Thursday 27 September 2018 "Collect Battery at noon... swap it over. .. Check Battery drain but still above viability for two weeks. Charge Battery to the end of the day."  

Sunday 14 October 2018 - returned from abroad. Car which had been left with remote locking and Tracker live for 17 days started fine. 

No problems since, though have charged Battery during various lockdowns.   

Conclusions: 

1) When batteries start to go, get a new one straightaway. [Nothing we don't all now there.]

2) The days when Battery drain was mostly from leaving the interior lights on are long gone. If your Subaru has a Tracker or remote door locking then see above.

3) You can measure an awful lot of current drain coming out of a newly charged weak Battery - but it doesn't represent an equilibrium state. Even when I bought a new Battery the dormant car drew nearly an amp from it - presumably charging the Tracker or other reserve Battery for the first few hours? At 1 amp a fully charged new Battery would be dead in 3 days. In reality it lasted at least 17 days (so average drain less than 150 milliamps, and I think actually below 60 milliamps from later measurements. 

4) If none of the above, follow Mr B.  

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lot of newer cars do fluctuate around 40 to 60mA, seem have lot of pointless module wakeups and users across lot of car manufacturers are suffering from poor Battery life, constant no starts and general buggy module software along with silly short lifespan faults from general penny pinching component quality.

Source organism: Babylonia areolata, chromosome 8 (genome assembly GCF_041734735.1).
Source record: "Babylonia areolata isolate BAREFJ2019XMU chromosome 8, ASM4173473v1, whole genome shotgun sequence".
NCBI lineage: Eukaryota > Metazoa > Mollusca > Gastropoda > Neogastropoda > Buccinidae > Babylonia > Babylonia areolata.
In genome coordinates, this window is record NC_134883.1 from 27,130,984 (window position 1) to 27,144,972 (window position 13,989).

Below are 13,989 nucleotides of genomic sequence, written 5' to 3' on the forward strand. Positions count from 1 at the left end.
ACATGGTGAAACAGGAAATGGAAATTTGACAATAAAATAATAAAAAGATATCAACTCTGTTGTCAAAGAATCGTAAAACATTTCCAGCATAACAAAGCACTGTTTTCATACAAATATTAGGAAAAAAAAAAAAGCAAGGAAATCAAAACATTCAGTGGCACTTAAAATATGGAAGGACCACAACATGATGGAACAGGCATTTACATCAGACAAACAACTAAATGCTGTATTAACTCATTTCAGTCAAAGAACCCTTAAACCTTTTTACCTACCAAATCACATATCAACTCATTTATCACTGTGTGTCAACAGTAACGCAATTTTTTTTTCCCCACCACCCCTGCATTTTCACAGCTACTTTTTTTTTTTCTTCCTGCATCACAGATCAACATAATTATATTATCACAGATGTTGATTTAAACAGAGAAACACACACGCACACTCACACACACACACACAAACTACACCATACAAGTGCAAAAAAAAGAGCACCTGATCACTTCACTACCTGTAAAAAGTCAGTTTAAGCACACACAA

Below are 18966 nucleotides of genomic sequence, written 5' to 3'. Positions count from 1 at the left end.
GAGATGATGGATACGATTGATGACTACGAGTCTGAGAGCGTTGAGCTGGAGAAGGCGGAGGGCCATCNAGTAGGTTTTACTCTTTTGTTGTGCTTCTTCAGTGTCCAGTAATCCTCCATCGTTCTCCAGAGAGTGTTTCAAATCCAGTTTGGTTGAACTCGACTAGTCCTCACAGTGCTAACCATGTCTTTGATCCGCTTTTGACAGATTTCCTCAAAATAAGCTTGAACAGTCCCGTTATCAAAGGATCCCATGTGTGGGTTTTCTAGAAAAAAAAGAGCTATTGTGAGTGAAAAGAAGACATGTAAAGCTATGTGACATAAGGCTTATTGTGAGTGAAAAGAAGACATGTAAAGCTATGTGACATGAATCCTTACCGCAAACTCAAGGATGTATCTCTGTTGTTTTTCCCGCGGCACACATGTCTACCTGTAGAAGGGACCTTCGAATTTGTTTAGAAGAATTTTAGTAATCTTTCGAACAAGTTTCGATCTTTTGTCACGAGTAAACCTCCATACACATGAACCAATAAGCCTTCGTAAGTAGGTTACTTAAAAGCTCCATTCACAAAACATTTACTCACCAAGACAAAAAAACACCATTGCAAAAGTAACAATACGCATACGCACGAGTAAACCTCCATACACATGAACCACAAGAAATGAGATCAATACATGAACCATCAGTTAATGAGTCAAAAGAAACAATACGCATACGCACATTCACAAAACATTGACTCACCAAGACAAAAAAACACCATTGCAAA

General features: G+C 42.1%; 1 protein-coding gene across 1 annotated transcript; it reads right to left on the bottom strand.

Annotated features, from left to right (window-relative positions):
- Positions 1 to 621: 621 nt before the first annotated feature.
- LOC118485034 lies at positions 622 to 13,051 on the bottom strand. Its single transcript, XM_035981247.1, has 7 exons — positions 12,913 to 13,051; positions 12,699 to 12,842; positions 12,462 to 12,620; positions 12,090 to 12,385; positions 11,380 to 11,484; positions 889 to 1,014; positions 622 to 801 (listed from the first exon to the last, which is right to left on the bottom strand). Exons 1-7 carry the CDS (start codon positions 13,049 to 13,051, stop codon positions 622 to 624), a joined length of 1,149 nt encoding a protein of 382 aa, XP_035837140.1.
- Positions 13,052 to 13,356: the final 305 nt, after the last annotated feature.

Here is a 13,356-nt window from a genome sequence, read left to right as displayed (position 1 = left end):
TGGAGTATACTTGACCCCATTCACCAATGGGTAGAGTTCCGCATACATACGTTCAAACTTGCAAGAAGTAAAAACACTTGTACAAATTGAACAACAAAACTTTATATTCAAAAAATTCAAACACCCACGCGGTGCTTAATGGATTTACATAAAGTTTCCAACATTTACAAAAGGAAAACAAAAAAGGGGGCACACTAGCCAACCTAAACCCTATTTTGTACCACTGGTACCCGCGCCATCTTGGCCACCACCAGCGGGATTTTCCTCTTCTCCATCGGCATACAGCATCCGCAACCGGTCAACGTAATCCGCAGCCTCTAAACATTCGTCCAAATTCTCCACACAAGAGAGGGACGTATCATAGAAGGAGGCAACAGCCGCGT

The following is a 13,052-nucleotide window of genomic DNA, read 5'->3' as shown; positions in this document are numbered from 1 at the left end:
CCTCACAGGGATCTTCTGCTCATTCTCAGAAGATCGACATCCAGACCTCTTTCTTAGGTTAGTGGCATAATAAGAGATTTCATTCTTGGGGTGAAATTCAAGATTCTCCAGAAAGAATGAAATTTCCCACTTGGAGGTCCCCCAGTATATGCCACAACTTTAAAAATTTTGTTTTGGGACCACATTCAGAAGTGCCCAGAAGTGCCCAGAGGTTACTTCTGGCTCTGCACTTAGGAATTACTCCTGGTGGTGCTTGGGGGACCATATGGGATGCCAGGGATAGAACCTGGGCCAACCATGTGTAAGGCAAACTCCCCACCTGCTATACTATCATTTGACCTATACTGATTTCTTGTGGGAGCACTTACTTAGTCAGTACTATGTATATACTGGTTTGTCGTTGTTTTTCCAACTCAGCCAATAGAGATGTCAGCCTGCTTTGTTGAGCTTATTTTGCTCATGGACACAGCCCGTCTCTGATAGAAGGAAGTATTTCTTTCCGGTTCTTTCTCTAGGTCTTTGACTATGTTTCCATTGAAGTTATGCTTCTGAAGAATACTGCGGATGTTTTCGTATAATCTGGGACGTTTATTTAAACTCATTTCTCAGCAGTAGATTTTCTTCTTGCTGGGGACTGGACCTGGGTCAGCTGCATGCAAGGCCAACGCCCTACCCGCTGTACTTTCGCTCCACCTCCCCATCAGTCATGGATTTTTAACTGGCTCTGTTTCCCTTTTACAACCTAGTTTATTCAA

In my opinion anything over 40mA is not good even if it engineered to be that level, Newer cars are killing batteries real fast from combination of higher drain pulling batteries down further and causing more deterioration in the cells and from fact most modern car Battery durability is about half of what it was a decade or 2 ago .
Older models was about 40mA max and we didn't like seeing it that high really, well under 30 preferred and good out the factory range was seen around 15 to 25mA .

A lot of poor engineering exists today unfortunately in poor choice of way too much unneeded electronics along with sloppy software and general poor quality from engineering to a minimal quality level which is putting most of the new stuff in the crusher while the older generation vehicles still going almost faultlessly .

Really is good environmental logic is newer cars ! (far from it if do lifespan equations and include amount of parts and consumables they used)

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One thing to remember is when taking a Battery measurement you should let it settle after use. It should slowly rise a bit.

Below 11 volts and it will start to sulphate, reducing it's life. Jumping is also not good for batteries as you can bend the plates, if you have to leave the Battery connected for 10 mins before jumping or longer